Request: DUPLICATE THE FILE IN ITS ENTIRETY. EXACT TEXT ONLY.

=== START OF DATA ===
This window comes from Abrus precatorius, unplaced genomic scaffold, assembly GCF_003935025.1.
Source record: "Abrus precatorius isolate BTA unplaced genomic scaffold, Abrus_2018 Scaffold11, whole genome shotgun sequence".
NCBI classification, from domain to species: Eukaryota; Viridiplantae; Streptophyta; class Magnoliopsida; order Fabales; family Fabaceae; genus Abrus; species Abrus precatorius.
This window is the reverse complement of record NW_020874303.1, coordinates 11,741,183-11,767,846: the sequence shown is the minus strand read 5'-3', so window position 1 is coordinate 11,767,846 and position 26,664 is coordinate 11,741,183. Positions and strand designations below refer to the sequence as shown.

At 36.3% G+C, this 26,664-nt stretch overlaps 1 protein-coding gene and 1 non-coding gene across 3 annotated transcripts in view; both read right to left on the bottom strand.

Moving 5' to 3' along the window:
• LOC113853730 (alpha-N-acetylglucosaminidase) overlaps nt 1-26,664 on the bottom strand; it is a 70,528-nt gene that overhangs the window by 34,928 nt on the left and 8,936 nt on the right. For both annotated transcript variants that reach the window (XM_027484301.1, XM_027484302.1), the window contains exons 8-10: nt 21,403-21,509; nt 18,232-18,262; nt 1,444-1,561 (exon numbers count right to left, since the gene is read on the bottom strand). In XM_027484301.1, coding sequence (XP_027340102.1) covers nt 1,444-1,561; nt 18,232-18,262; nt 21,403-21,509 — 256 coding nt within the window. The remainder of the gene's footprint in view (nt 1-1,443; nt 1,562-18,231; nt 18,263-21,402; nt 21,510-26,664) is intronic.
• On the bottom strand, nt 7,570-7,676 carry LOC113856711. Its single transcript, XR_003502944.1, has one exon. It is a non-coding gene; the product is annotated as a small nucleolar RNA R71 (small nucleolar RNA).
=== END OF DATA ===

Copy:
This window comes from Abrus precatorius, unplaced genomic scaffold, assembly GCF_003935025.1.
Source record: "Abrus precatorius isolate BTA unplaced genomic scaffold, Abrus_2018 Scaffold11, whole genome shotgun sequence".
NCBI classification, from domain to species: Eukaryota; Viridiplantae; Streptophyta; class Magnoliopsida; order Fabales; family Fabaceae; genus Abrus; species Abrus precatorius.
This window is the reverse complement of record NW_020874303.1, coordinates 11,741,183-11,767,846: the sequence shown is the minus strand read 5'-3', so window position 1 is coordinate 11,767,846 and position 26,664 is coordinate 11,741,183. Positions and strand designations below refer to the sequence as shown.

At 36.3% G+C, this 26,664-nt stretch overlaps 1 protein-coding gene and 1 non-coding gene across 3 annotated transcripts in view; both read right to left on the bottom strand.

Moving 5' to 3' along the window:
• LOC113853730 (alpha-N-acetylglucosaminidase) overlaps nt 1-26,664 on the bottom strand; it is a 70,528-nt gene that overhangs the window by 34,928 nt on the left and 8,936 nt on the right. For both annotated transcript variants that reach the window (XM_027484301.1, XM_027484302.1), the window contains exons 8-10: nt 21,403-21,509; nt 18,232-18,262; nt 1,444-1,561 (exon numbers count right to left, since the gene is read on the bottom strand). In XM_027484301.1, coding sequence (XP_027340102.1) covers nt 1,444-1,561; nt 18,232-18,262; nt 21,403-21,509 — 256 coding nt within the window. The remainder of the gene's footprint in view (nt 1-1,443; nt 1,562-18,231; nt 18,263-21,402; nt 21,510-26,664) is intronic.
• On the bottom strand, nt 7,570-7,676 carry LOC113856711. Its single transcript, XR_003502944.1, has one exon. It is a non-coding gene; the product is annotated as a small nucleolar RNA R71 (small nucleolar RNA).